Introduction: How to Blacken Armour
Being a knight in shining armour is fun and all, but keeping it shiny can be a headache, plus, that black knight guy keeps showing up and being more bad ass, the solution? become the black knight obviously.
Really though, blackening is a period, durable, rust resistant surface finish, plus it's a lot easier and faster than polishing.
There are a whole lot of different ways to make your armour black, This is the one that I use.
Step 1: What You'll Need
First off you need a good source of heat, I use a weed burner/tiger torch, but in the past I've also used a BBQ and an oven... I recommend against the oven however, because although it worked really well, it also smoked out the entire top floor of my old apartment building.
You'll also need oil in a spray bottle. These days I use linseed oil, but in the past I've used WD40 and Olive oil, both work well.
Lastly, a rag or some sort, and maybe some gloves.
I shouldnt have to say it, but a fireproof surface you don't worry about making a mess on is a good idea. I have a sheet of aluminum on a couple bricks here.
Step 2: Blackening.
So, have you ever burnt something into a pan really good and had to scrub it off? you know how tough that stuff is? well, that's what were going to coat the armour with.
Start off by firing up your torch and heating the surface of your armour. Pretty quick you'll see a line where the moisture in the pores of the metal is evaporating. play the torch across the entire surface until you have removed all that moisture. It should only take a minute or two. I have no science to back this up, but I suspect that by removing that moisture it allows the oil to soak into the pores, giving the finished blackening that much more of a hold on the steel. Also it preheats the metal so the oil will spread into a film a bit easier.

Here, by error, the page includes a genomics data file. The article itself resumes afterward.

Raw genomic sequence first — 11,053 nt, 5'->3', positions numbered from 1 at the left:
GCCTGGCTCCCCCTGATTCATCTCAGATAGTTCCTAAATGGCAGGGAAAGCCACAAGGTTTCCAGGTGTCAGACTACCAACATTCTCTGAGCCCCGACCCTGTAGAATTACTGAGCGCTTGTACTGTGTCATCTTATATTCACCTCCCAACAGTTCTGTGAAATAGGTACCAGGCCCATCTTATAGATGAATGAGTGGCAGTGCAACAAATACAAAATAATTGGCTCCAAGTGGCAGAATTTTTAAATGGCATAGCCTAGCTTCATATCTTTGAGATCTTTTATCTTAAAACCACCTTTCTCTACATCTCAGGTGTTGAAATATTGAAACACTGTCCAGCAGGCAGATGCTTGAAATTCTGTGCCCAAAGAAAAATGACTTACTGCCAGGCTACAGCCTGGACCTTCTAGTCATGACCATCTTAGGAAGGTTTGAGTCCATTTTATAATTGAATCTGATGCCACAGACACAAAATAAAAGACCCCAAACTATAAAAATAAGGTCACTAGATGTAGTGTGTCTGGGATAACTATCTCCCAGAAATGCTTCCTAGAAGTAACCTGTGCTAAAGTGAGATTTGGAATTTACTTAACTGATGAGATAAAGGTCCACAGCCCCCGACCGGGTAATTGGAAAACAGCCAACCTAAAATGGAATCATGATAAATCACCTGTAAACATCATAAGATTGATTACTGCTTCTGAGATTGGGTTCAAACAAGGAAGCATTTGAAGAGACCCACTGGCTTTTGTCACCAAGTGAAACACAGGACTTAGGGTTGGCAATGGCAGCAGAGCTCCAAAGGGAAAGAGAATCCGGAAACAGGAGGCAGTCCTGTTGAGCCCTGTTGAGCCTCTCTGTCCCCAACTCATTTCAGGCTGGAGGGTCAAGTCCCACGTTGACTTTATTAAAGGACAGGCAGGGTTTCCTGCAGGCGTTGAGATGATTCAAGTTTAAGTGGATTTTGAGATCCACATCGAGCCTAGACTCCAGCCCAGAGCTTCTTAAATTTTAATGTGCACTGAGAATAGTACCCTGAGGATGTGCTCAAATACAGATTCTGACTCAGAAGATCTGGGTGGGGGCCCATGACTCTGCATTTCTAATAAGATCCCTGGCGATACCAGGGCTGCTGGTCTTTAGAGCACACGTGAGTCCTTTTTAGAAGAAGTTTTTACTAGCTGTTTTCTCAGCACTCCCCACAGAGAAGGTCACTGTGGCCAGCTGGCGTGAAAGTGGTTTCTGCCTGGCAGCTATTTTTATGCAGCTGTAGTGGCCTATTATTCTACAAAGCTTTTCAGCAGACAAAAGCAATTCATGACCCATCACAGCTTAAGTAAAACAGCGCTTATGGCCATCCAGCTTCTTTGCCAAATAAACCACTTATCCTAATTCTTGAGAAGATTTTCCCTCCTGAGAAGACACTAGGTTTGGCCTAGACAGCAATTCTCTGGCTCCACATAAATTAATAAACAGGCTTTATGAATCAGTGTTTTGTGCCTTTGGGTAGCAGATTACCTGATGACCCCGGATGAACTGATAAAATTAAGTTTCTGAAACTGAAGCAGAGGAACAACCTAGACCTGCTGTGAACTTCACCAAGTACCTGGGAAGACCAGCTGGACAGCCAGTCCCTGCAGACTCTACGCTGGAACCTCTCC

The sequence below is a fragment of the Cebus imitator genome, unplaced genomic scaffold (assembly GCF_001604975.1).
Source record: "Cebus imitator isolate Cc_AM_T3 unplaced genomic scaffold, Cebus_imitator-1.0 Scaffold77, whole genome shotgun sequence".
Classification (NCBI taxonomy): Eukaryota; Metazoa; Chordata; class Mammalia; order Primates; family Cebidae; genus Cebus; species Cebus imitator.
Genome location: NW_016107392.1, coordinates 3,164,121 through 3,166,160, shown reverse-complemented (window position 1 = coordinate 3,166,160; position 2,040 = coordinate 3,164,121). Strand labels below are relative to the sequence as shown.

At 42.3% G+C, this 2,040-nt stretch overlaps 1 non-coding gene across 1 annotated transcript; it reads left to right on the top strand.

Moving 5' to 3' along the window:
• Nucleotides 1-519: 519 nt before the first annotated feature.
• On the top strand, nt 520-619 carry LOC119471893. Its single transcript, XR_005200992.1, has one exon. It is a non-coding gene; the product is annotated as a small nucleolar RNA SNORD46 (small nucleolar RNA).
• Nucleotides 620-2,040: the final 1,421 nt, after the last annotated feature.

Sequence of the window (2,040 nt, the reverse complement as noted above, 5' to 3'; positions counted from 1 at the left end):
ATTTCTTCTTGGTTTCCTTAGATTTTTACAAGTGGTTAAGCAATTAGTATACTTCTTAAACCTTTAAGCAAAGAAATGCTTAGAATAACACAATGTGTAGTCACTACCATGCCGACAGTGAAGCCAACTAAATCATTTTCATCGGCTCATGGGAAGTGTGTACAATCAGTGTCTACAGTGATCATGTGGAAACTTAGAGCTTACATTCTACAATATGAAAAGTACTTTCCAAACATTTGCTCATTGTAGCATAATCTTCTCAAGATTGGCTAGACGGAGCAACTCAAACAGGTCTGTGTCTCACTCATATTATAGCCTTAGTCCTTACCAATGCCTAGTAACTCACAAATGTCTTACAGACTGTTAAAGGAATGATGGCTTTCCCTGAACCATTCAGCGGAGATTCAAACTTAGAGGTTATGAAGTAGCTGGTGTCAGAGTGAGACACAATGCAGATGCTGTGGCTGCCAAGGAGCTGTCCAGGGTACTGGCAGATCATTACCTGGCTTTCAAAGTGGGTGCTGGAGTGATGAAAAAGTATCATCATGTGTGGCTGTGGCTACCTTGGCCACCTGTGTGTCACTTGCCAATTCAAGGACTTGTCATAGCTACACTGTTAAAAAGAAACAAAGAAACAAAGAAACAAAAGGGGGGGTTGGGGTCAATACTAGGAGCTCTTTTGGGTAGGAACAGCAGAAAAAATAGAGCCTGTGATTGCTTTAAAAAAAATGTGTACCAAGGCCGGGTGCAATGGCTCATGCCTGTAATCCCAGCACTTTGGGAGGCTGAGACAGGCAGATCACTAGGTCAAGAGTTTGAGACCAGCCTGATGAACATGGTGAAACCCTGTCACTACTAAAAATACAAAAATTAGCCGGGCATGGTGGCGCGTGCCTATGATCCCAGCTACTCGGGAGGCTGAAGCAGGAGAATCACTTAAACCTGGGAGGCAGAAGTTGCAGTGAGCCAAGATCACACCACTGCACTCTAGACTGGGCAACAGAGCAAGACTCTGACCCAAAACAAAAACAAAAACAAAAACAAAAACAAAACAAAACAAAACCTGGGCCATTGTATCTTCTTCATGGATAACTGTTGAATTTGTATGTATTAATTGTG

Got that done? OK, put the torch down to the side, grab your spray bottle of oil and unload a bunch of oil onto the metal. Once you've done that grab the rag and wipe it into a smooth coat.
We're halfway done now.
Next grab the torch again, move around to the back side of the armour and start heating. The biggest reason I do this from the back is that it makes it easier to see how dark the oil is getting. Pretty quick it'll start to go golden brown, then a deeper plum brown, next it gets a bit of a reddish hue to it and from there it will darken to a glossy black with some reddish brown undertones.
If you over heat it the oil can start to flake off, if that happens I finish the rest of the piece then come back and spot blacken that spot again.
I've always gone to black, but since linseed oil is a drying oil I suspect that you could stop at any point in the process and let it dry in that colour, I could also be wrong though, anyone here know? With olive oil and WD40 I've found that you need to go all the way to black or it just stays a tacky mess.
I usually do 2 or 3 coats of oil. I lacked a third hand to take pictures of this, but for the second coat I bring the torch back around to the front of the armour and I spray oil onto the armour in the middle of the flame and work my way over the armour till it's completely
covered again. I find that what the flame doesnt burn it forces into a film before it can drip and run. Then I bring the torch back around back and heat it like before.
I let the armour cool after the second coat, then look to see if there is anywhere that needs touching up, if there is I oil and blacken just those spots for the third coat.
Step 3: It's Done
That's It, It's done. Let it cool off till you can touch it and it should be good to go.
Here's a couple of other pieces I've blackened. The spaulders are with olive oil and the trench plate was done with WD40
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